Erubam Le (Darnley Islanders) #1 v Queensland  134 FCR 155
Judges: Back CJ, French and Cooper JJ
In Erubam Le (Darnley Islanders) #1 v Queensland  134 FCR 155, a unanimous decision of the full bench held that public works constructed or established before 24 December 1996 extinguished all native title to the area affected and that s 47A of the Native Title Act 1993 (Cth) did not apply.
|The case arose when the Erubam Le (Darnley Islanders) sought a determination of native title with respect to the Island of Erub in the Torres Strait. The effect of certain public works had proved problematic in arriving at a proposed consent determination of native title. As a result, the Erubam Le applied to the court for orders under Federal Court rules which allow the court to make orders regarding the decision of any question before or after any trial in the proceedings. The Court was thus able to make a separate determination as to the legal effect of certain public works on land owned by the Erub Island Council under a Deed of Grant in Trust (DOGIT). These works (undertaken between 1977 and 2002) consisted of a windmill for the purposes of supplying water to residents, a windmill, earth dam storage, reservoir and pipes, residential houses, a reticulated sewerage scheme, a sport and recreation stadium (all of which were the property of the council). and a state school where there was no lease of the area concerned to the state.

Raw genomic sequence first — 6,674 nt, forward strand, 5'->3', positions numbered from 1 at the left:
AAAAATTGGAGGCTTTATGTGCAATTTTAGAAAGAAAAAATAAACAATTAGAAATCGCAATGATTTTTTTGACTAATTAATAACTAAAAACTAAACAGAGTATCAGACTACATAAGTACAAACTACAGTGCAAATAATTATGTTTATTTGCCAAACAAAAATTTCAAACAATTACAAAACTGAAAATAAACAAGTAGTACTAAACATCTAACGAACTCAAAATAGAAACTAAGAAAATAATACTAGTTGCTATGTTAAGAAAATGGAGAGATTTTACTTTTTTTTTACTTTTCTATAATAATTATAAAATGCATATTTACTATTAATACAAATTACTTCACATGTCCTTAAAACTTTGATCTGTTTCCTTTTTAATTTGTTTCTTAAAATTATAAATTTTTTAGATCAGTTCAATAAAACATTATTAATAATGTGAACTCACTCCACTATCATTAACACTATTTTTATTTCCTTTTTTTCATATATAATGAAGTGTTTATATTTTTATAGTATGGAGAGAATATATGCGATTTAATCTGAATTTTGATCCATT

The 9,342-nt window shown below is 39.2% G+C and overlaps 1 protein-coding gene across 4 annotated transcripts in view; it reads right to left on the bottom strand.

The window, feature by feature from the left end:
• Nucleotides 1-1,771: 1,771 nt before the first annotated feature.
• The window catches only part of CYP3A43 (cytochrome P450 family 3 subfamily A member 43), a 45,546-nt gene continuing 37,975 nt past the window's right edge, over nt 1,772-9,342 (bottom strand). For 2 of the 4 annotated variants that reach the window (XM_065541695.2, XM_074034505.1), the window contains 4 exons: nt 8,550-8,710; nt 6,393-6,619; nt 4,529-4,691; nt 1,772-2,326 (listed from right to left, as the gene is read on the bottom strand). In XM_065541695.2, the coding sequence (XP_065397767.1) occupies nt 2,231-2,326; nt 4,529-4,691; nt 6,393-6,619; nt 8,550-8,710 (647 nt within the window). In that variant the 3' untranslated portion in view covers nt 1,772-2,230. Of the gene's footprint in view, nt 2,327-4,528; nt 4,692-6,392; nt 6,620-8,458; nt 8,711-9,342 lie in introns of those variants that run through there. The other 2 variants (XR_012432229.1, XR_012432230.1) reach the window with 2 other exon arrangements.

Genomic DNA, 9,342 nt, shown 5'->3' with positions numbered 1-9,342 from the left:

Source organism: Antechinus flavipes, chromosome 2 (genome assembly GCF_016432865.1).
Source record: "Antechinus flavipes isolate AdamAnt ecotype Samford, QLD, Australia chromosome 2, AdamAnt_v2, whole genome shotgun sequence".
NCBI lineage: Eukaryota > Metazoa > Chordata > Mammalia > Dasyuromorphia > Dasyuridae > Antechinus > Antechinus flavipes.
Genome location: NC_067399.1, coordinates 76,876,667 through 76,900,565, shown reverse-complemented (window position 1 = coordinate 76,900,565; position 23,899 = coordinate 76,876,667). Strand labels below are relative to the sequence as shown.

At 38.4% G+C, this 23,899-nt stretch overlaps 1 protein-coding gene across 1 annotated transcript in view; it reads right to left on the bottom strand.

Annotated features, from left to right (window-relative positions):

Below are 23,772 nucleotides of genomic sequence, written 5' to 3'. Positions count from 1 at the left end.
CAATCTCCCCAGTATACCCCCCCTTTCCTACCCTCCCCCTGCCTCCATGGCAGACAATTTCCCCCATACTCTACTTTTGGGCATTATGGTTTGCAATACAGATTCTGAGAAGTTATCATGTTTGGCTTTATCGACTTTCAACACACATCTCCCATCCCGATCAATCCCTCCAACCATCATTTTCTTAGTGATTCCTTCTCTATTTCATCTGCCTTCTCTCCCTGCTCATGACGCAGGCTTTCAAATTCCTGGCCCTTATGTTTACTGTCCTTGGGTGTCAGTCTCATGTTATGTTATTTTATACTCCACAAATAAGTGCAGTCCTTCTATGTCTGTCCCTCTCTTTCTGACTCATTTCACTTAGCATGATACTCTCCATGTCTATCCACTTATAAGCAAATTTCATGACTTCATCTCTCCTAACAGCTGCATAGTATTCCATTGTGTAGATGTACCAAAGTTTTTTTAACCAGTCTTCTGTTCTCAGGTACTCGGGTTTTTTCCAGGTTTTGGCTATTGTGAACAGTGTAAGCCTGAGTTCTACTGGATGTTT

The central questions put to the Court were whether the construction or establishment of the above works extinguished native title in relation to the area affected by them; and
if native title had been extinguished by the construction or establishment of any of these works, whether s 47A of the Native Title Act 1993 (Cth) mandated that such extinguishment must be disregarded for all purposes under the NTA, including for the purpose of making a determination of native title under s 225.
The Court found that works constructed prior to 1996 were, under s 23B(7), previous exclusive possession acts (PEPAs) which are deemed to extinguish native title. It was held that the exception in favour of grants or vesting for the benefit of Aboriginal and Torres Strait Islander people under s 23D did not apply here as the creation of a public work is not a grant or vesting. Works performed after 1996 however, were held not to extinguish native title.
As to whether s 47A of the NTA applied to enable the Court to disregard certain extinguishing acts for the purpose of native title, the Court held that the grant of the DOGIT was covered by the provision. However, the Court found that as public works are not a grant or vesting, nor the creation of an interest, the pre 1996 works did not fall withins 47A and their extinguishing effect remains.
Subsequent to this decision, several consent determinations over the area have been negotiated and ultimately approved by the Federal Court.|